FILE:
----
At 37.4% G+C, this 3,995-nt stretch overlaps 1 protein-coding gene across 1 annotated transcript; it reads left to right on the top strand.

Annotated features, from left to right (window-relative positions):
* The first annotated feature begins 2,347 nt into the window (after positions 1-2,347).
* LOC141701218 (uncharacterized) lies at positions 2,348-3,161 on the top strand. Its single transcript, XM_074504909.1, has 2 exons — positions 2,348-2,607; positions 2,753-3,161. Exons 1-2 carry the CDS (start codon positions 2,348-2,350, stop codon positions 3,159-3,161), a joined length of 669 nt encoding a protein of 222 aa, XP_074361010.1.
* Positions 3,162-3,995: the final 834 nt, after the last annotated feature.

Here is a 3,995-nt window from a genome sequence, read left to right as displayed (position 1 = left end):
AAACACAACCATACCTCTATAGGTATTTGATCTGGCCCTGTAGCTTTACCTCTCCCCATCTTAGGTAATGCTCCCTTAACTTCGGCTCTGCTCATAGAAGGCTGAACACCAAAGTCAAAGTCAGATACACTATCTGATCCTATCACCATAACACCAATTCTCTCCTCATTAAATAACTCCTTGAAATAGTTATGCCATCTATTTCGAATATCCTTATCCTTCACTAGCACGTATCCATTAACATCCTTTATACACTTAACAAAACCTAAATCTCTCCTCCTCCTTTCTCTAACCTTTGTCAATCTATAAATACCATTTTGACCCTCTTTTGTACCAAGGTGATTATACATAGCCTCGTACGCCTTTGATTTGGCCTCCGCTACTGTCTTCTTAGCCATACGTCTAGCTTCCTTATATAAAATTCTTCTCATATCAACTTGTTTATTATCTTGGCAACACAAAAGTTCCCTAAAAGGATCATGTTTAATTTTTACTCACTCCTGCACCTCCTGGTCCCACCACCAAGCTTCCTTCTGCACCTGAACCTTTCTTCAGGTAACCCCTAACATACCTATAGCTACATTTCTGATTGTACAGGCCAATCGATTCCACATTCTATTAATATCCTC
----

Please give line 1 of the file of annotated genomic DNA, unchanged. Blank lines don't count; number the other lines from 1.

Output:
At 37.4% G+C, this 3,995-nt stretch overlaps 1 protein-coding gene across 1 annotated transcript; it reads left to right on the top strand.